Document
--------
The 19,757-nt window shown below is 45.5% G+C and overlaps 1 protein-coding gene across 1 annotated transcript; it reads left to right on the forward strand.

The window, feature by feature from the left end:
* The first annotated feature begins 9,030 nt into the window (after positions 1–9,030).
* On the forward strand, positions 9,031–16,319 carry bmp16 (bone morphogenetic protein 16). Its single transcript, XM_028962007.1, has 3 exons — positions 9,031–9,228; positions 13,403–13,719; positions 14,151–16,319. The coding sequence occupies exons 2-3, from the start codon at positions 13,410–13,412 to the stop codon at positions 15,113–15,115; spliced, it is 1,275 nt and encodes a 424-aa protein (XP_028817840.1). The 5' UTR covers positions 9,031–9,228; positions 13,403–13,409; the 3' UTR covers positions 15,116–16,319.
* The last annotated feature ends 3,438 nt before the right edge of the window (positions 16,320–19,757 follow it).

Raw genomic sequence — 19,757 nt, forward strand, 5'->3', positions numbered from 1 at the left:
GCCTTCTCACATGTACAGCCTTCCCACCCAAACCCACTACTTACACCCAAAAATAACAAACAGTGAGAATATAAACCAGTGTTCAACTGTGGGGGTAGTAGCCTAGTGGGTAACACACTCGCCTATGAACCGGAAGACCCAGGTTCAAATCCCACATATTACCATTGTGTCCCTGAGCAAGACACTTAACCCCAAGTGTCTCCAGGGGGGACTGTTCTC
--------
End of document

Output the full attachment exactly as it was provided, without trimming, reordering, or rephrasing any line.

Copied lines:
The 19,757-nt window shown below is 45.5% G+C and overlaps 1 protein-coding gene across 1 annotated transcript; it reads left to right on the forward strand.

The window, feature by feature from the left end:
* The first annotated feature begins 9,030 nt into the window (after positions 1–9,030).
* On the forward strand, positions 9,031–16,319 carry bmp16 (bone morphogenetic protein 16). Its single transcript, XM_028962007.1, has 3 exons — positions 9,031–9,228; positions 13,403–13,719; positions 14,151–16,319. The coding sequence occupies exons 2-3, from the start codon at positions 13,410–13,412 to the stop codon at positions 15,113–15,115; spliced, it is 1,275 nt and encodes a 424-aa protein (XP_028817840.1). The 5' UTR covers positions 9,031–9,228; positions 13,403–13,409; the 3' UTR covers positions 15,116–16,319.
* The last annotated feature ends 3,438 nt before the right edge of the window (positions 16,320–19,757 follow it).

Raw genomic sequence — 19,757 nt, forward strand, 5'->3', positions numbered from 1 at the left:
GCCTTCTCACATGTACAGCCTTCCCACCCAAACCCACTACTTACACCCAAAAATAACAAACAGTGAGAATATAAACCAGTGTTCAACTGTGGGGGTAGTAGCCTAGTGGGTAACACACTCGCCTATGAACCGGAAGACCCAGGTTCAAATCCCACATATTACCATTGTGTCCCTGAGCAAGACACTTAACCCCAAGTGTCTCCAGGGGGGACTGTTCTC